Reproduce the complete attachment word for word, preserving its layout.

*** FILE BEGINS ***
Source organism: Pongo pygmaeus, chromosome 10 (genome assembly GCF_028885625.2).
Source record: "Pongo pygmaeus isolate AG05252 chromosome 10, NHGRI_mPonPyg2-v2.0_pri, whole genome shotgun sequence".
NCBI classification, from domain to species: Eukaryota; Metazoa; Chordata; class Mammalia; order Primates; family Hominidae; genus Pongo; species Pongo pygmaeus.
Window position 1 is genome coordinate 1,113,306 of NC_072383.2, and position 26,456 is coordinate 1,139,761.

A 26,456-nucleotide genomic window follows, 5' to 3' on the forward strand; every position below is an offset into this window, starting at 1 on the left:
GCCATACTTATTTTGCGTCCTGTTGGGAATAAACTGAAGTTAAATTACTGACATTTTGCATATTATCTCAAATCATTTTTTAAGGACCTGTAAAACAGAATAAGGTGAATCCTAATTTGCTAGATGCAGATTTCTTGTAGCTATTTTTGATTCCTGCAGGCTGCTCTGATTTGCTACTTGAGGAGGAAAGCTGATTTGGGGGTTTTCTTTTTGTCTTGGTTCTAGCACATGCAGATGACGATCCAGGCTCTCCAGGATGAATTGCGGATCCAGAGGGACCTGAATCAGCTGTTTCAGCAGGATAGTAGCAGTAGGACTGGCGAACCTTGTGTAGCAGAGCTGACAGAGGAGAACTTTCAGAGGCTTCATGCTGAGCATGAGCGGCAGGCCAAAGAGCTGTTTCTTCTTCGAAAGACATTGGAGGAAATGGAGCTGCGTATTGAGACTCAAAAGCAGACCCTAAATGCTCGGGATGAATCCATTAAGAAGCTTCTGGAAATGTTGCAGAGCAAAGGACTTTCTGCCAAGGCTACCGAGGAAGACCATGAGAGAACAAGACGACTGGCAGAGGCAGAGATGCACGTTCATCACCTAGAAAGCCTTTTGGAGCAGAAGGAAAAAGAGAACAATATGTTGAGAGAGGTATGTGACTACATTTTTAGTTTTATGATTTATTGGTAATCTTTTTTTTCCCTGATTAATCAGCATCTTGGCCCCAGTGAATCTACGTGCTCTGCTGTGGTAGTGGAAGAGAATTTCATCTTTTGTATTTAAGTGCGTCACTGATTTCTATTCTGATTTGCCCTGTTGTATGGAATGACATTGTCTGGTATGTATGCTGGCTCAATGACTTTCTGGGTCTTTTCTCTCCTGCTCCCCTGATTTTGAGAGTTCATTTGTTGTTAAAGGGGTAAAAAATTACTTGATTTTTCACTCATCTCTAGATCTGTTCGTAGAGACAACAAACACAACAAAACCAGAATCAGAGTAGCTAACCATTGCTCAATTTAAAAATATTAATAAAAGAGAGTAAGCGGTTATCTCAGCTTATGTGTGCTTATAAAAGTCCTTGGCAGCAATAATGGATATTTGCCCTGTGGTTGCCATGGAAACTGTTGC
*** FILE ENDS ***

Source organism: Pongo pygmaeus, chromosome 10 (genome assembly GCF_028885625.2).
Source record: "Pongo pygmaeus isolate AG05252 chromosome 10, NHGRI_mPonPyg2-v2.0_pri, whole genome shotgun sequence".
NCBI classification, from domain to species: Eukaryota; Metazoa; Chordata; class Mammalia; order Primates; family Hominidae; genus Pongo; species Pongo pygmaeus.
Window position 1 is genome coordinate 1,113,306 of NC_072383.2, and position 26,456 is coordinate 1,139,761.

A 26,456-nucleotide genomic window follows, 5' to 3' on the forward strand; every position below is an offset into this window, starting at 1 on the left:
GCCATACTTATTTTGCGTCCTGTTGGGAATAAACTGAAGTTAAATTACTGACATTTTGCATATTATCTCAAATCATTTTTTAAGGACCTGTAAAACAGAATAAGGTGAATCCTAATTTGCTAGATGCAGATTTCTTGTAGCTATTTTTGATTCCTGCAGGCTGCTCTGATTTGCTACTTGAGGAGGAAAGCTGATTTGGGGGTTTTCTTTTTGTCTTGGTTCTAGCACATGCAGATGACGATCCAGGCTCTCCAGGATGAATTGCGGATCCAGAGGGACCTGAATCAGCTGTTTCAGCAGGATAGTAGCAGTAGGACTGGCGAACCTTGTGTAGCAGAGCTGACAGAGGAGAACTTTCAGAGGCTTCATGCTGAGCATGAGCGGCAGGCCAAAGAGCTGTTTCTTCTTCGAAAGACATTGGAGGAAATGGAGCTGCGTATTGAGACTCAAAAGCAGACCCTAAATGCTCGGGATGAATCCATTAAGAAGCTTCTGGAAATGTTGCAGAGCAAAGGACTTTCTGCCAAGGCTACCGAGGAAGACCATGAGAGAACAAGACGACTGGCAGAGGCAGAGATGCACGTTCATCACCTAGAAAGCCTTTTGGAGCAGAAGGAAAAAGAGAACAATATGTTGAGAGAGGTATGTGACTACATTTTTAGTTTTATGATTTATTGGTAATCTTTTTTTTCCCTGATTAATCAGCATCTTGGCCCCAGTGAATCTACGTGCTCTGCTGTGGTAGTGGAAGAGAATTTCATCTTTTGTATTTAAGTGCGTCACTGATTTCTATTCTGATTTGCCCTGTTGTATGGAATGACATTGTCTGGTATGTATGCTGGCTCAATGACTTTCTGGGTCTTTTCTCTCCTGCTCCCCTGATTTTGAGAGTTCATTTGTTGTTAAAGGGGTAAAAAATTACTTGATTTTTCACTCATCTCTAGATCTGTTCGTAGAGACAACAAACACAACAAAACCAGAATCAGAGTAGCTAACCATTGCTCAATTTAAAAATATTAATAAAAGAGAGTAAGCGGTTATCTCAGCTTATGTGTGCTTATAAAAGTCCTTGGCAGCAATAATGGATATTTGCCCTGTGGTTGCCATGGAAACTGTTGC